- Wear safety gear including safety goggles! These nails are coated, and flecks may fly off when trimming down any protrusions.
- Insert the nail about 3/8” to ½” into the chuck and secure it.
- Start the RPMs at a low setting and make sure the nail is “true,” meaning straight up and down. If you see a wobble, stop the drill, and adjust the nail in the chuck until it is perfectly vertical.
- Speed up the RPMs to medium-low and lightly apply the file to the side of the nail as straight up and down as you can get it. Using a light touch, this is not difficult.
- Slide the file up and down the length of the nail shaft slowly to get an even grind.
- Remove the file and stop the drill after a few minutes to see if the stamp marks have been filed down.
- Resume filing and speed or slow the drill as you think best. Take your time. The amount of material that gets taken off will depend on three factors” Speed of the nail turning, cutting grade of the file, and pressure applied to the file against the nail.
- Finish by turning the file downward so you can remove the bits between the nail head and shaft.
How to Polish Axles in 2023
Use the same arrangement that we did for filing the imperfections away. This time however you will use narrow strips of fine grit sandpaper to smooth the axles all around. One-half-inch strips of metal-grade sandpaper work well. This is typically called “sand cloth” and can be found in the pluming section of the hardware store – where copper tubing and soldering supplies are found.
Start with 400 grit. Then move on to 600 grit. Eventually get to 800 or 1,000 grit with a bit of water on the sand cloth. Here is the process broken out into steps:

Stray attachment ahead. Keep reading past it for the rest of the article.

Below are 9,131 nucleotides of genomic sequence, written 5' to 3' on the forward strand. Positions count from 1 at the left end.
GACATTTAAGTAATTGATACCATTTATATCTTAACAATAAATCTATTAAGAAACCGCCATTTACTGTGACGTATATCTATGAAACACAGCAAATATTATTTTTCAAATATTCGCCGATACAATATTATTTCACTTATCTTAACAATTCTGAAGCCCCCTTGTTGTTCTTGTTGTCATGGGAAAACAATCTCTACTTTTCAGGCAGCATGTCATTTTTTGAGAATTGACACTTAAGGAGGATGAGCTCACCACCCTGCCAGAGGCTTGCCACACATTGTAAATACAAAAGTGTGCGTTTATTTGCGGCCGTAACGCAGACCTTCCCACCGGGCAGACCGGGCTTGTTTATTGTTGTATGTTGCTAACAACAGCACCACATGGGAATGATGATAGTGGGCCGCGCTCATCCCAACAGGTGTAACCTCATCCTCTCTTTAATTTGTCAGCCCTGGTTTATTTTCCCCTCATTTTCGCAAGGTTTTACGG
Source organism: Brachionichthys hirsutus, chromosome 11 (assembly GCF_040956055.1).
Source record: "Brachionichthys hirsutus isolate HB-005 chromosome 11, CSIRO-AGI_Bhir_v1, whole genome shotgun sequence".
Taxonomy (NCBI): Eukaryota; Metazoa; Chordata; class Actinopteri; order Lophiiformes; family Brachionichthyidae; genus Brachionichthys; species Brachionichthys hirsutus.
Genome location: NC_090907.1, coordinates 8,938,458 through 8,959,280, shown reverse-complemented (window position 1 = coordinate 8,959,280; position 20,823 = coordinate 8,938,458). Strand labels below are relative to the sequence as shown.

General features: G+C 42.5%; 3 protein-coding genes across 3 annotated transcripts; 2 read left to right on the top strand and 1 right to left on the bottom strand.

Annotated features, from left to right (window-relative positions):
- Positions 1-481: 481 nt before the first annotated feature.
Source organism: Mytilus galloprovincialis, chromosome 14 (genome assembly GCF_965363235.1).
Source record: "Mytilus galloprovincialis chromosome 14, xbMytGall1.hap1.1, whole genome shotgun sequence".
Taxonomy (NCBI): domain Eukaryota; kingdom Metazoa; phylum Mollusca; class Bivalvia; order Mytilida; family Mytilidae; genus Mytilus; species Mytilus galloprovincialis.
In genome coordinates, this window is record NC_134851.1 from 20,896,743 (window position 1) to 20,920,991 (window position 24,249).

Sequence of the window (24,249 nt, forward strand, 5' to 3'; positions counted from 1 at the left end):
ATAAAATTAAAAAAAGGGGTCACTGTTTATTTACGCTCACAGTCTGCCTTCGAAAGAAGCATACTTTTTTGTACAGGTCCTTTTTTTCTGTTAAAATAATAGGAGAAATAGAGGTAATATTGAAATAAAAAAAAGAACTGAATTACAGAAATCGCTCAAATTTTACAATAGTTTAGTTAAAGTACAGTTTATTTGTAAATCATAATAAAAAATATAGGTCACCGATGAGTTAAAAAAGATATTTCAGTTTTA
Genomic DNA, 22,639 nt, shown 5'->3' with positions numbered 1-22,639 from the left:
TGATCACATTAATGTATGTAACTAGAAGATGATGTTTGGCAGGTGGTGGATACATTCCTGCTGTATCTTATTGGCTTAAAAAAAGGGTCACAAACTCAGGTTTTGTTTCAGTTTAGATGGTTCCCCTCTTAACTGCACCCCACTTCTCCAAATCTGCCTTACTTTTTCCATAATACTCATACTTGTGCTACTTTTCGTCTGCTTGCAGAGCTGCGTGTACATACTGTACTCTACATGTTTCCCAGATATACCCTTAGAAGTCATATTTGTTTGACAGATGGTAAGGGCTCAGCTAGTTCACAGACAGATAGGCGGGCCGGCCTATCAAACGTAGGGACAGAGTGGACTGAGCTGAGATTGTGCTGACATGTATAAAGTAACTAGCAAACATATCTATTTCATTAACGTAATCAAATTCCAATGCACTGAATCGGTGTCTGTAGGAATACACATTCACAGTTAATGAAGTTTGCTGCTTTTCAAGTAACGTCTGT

- As always – Wear safety gear including protective goggles.
- Place the nail 3/8” +/- into the chuck and tighten it.
- Just like when filing the axle, begin with low RPMs and make sure the nail is “true,” – as perfectly vertical as you can get it. As before, if you notice a wobble, stop the drill, and adjust the nail until it is true.
- Place the 400 grit sand cloth around the back of the axle, so the grit side touches the axle, and pull gently the paper toward yourself with both hands.
- Increase the RPMs as feels comfortable and that you are making good progress without taking away too much material.
- Slide the sand cloth up and down the length of the axle slowly as it rotates.
- Continue to swap to finer grit paper and add droplets of water as needed when you get to 800 grit or above.
Pro Tip: When you get to 600 or above you will likely be dealing with a charcoal gray sand cloth made for preparing metal surfaces such as copper and brass. These typically come in rolls that are ¼” to ½” wide. It will look something like the image below. Using 1/4″ provides more detail in small areas such as axle nail heads.
Adding the Final Touch of Axle Polish